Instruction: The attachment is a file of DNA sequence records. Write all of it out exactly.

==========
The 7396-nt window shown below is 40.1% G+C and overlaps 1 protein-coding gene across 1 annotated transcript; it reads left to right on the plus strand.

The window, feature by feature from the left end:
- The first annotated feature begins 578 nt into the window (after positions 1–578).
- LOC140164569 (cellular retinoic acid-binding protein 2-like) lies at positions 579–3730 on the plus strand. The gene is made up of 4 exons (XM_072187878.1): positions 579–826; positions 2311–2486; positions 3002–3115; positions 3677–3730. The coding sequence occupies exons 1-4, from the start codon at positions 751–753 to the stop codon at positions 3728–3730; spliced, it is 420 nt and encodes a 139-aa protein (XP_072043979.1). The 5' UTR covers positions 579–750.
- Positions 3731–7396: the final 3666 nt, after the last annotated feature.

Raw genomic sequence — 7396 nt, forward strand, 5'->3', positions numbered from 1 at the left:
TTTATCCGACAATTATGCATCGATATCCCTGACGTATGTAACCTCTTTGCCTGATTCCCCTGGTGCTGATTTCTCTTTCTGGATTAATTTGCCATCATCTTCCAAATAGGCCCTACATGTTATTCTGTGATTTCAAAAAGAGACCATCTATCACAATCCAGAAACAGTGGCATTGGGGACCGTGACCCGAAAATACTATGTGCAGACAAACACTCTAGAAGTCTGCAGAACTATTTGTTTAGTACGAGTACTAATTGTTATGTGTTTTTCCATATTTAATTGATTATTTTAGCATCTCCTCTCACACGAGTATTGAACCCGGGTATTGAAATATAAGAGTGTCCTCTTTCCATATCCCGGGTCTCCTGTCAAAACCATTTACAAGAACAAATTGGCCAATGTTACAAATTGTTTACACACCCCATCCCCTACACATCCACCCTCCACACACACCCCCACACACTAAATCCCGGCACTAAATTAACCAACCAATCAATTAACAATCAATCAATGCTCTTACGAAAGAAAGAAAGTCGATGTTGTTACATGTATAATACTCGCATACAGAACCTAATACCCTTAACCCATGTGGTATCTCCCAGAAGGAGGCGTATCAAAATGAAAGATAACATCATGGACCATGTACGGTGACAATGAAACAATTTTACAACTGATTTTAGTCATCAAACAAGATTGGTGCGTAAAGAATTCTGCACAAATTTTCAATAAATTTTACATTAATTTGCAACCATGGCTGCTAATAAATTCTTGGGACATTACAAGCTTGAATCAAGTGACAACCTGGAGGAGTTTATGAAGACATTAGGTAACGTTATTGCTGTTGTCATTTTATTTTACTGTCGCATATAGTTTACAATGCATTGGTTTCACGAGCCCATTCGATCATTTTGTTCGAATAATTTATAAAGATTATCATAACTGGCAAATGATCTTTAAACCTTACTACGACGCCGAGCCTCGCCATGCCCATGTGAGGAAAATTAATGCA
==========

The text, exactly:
The 7396-nt window shown below is 40.1% G+C and overlaps 1 protein-coding gene across 1 annotated transcript; it reads left to right on the plus strand.

The window, feature by feature from the left end:
- The first annotated feature begins 578 nt into the window (after positions 1–578).
- LOC140164569 (cellular retinoic acid-binding protein 2-like) lies at positions 579–3730 on the plus strand. The gene is made up of 4 exons (XM_072187878.1): positions 579–826; positions 2311–2486; positions 3002–3115; positions 3677–3730. The coding sequence occupies exons 1-4, from the start codon at positions 751–753 to the stop codon at positions 3728–3730; spliced, it is 420 nt and encodes a 139-aa protein (XP_072043979.1). The 5' UTR covers positions 579–750.
- Positions 3731–7396: the final 3666 nt, after the last annotated feature.

Raw genomic sequence — 7396 nt, forward strand, 5'->3', positions numbered from 1 at the left:
TTTATCCGACAATTATGCATCGATATCCCTGACGTATGTAACCTCTTTGCCTGATTCCCCTGGTGCTGATTTCTCTTTCTGGATTAATTTGCCATCATCTTCCAAATAGGCCCTACATGTTATTCTGTGATTTCAAAAAGAGACCATCTATCACAATCCAGAAACAGTGGCATTGGGGACCGTGACCCGAAAATACTATGTGCAGACAAACACTCTAGAAGTCTGCAGAACTATTTGTTTAGTACGAGTACTAATTGTTATGTGTTTTTCCATATTTAATTGATTATTTTAGCATCTCCTCTCACACGAGTATTGAACCCGGGTATTGAAATATAAGAGTGTCCTCTTTCCATATCCCGGGTCTCCTGTCAAAACCATTTACAAGAACAAATTGGCCAATGTTACAAATTGTTTACACACCCCATCCCCTACACATCCACCCTCCACACACACCCCCACACACTAAATCCCGGCACTAAATTAACCAACCAATCAATTAACAATCAATCAATGCTCTTACGAAAGAAAGAAAGTCGATGTTGTTACATGTATAATACTCGCATACAGAACCTAATACCCTTAACCCATGTGGTATCTCCCAGAAGGAGGCGTATCAAAATGAAAGATAACATCATGGACCATGTACGGTGACAATGAAACAATTTTACAACTGATTTTAGTCATCAAACAAGATTGGTGCGTAAAGAATTCTGCACAAATTTTCAATAAATTTTACATTAATTTGCAACCATGGCTGCTAATAAATTCTTGGGACATTACAAGCTTGAATCAAGTGACAACCTGGAGGAGTTTATGAAGACATTAGGTAACGTTATTGCTGTTGTCATTTTATTTTACTGTCGCATATAGTTTACAATGCATTGGTTTCACGAGCCCATTCGATCATTTTGTTCGAATAATTTATAAAGATTATCATAACTGGCAAATGATCTTTAAACCTTACTACGACGCCGAGCCTCGCCATGCCCATGTGAGGAAAATTAATGCA